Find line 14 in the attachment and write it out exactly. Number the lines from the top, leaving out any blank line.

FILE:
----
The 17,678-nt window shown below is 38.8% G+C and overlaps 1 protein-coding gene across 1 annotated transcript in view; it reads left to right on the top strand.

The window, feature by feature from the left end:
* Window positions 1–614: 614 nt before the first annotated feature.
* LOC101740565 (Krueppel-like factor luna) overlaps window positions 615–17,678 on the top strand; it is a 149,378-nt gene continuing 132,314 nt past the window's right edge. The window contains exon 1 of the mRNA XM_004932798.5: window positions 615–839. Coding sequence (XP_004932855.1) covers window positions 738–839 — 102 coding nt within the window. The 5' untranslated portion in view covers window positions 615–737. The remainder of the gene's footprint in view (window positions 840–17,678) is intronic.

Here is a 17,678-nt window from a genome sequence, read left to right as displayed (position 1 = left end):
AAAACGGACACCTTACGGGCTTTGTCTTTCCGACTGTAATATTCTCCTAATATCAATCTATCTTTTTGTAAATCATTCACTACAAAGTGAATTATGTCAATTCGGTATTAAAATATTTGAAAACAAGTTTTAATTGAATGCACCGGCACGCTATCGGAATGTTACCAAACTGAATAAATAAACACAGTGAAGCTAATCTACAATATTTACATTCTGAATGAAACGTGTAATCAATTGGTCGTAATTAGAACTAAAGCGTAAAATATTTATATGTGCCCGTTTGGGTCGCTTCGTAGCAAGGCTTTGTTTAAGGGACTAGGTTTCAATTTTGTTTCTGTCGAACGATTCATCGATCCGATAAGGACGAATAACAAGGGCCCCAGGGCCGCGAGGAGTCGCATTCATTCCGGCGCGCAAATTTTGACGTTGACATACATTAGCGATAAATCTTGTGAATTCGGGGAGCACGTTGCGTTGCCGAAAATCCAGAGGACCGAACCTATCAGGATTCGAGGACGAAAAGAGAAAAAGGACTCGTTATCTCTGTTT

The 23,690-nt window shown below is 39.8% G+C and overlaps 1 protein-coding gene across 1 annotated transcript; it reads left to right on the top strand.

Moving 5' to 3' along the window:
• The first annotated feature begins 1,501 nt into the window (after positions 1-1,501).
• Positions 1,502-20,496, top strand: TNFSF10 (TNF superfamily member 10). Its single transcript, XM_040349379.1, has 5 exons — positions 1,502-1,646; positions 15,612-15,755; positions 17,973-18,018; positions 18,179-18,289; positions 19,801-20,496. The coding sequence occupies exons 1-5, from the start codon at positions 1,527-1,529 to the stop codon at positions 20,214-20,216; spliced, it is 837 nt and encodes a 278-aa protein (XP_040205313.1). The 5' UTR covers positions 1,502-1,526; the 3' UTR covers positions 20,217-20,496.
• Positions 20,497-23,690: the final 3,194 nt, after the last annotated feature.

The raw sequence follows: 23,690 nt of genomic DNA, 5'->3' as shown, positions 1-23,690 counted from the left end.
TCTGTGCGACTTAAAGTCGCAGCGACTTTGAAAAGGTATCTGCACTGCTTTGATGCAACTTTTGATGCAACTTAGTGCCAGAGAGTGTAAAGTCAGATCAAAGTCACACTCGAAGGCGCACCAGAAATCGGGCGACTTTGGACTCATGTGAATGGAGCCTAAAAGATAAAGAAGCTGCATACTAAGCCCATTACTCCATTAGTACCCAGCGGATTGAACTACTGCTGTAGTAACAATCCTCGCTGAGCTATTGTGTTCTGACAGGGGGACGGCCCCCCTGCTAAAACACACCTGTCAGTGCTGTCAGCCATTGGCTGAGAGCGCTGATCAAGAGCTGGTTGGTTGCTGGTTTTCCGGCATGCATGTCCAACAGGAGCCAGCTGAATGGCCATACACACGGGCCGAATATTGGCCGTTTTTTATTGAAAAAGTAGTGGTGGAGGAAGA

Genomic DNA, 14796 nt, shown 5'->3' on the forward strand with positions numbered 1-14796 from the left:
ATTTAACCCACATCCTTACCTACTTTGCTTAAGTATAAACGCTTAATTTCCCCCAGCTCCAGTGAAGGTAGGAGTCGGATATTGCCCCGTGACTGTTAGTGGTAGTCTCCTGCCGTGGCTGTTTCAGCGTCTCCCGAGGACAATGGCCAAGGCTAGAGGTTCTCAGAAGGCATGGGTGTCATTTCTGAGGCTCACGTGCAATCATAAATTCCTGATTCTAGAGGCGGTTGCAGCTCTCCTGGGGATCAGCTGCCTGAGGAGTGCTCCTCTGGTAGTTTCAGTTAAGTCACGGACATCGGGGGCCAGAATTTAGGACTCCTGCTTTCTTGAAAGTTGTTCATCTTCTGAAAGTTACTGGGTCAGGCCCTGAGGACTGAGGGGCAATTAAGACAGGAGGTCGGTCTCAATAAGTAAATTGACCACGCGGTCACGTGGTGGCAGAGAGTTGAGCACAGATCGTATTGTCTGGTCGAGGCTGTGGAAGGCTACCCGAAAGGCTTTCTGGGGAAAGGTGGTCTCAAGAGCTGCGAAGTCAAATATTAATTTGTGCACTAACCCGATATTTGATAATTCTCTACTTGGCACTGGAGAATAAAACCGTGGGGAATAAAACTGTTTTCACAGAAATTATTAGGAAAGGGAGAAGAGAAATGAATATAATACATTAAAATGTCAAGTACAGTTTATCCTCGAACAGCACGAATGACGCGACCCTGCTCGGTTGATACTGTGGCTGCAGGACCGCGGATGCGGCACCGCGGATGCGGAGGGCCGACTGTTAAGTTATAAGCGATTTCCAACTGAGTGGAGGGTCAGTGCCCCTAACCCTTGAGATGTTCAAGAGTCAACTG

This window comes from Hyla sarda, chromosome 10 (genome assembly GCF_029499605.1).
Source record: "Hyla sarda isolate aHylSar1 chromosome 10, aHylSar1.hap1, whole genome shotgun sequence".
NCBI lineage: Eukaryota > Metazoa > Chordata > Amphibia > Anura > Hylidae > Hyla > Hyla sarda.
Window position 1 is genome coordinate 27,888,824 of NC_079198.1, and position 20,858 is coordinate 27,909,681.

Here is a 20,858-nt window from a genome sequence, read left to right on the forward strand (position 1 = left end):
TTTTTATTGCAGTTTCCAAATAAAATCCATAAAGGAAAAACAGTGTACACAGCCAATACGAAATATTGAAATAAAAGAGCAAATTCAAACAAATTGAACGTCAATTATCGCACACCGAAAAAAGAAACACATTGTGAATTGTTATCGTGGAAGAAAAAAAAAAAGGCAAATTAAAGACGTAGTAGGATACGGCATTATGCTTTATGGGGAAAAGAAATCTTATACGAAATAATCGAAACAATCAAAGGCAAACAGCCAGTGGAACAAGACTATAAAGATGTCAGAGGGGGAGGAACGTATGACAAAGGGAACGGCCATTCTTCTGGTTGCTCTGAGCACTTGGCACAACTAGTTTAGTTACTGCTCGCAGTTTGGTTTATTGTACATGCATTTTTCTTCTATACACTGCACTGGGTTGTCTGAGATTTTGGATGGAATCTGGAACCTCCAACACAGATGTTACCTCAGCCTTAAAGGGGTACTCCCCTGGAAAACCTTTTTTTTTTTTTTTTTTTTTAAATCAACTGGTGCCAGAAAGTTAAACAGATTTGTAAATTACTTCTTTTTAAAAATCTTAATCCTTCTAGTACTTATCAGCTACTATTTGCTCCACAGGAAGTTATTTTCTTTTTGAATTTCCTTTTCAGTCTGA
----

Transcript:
Genomic DNA, 14796 nt, shown 5'->3' on the forward strand with positions numbered 1-14796 from the left: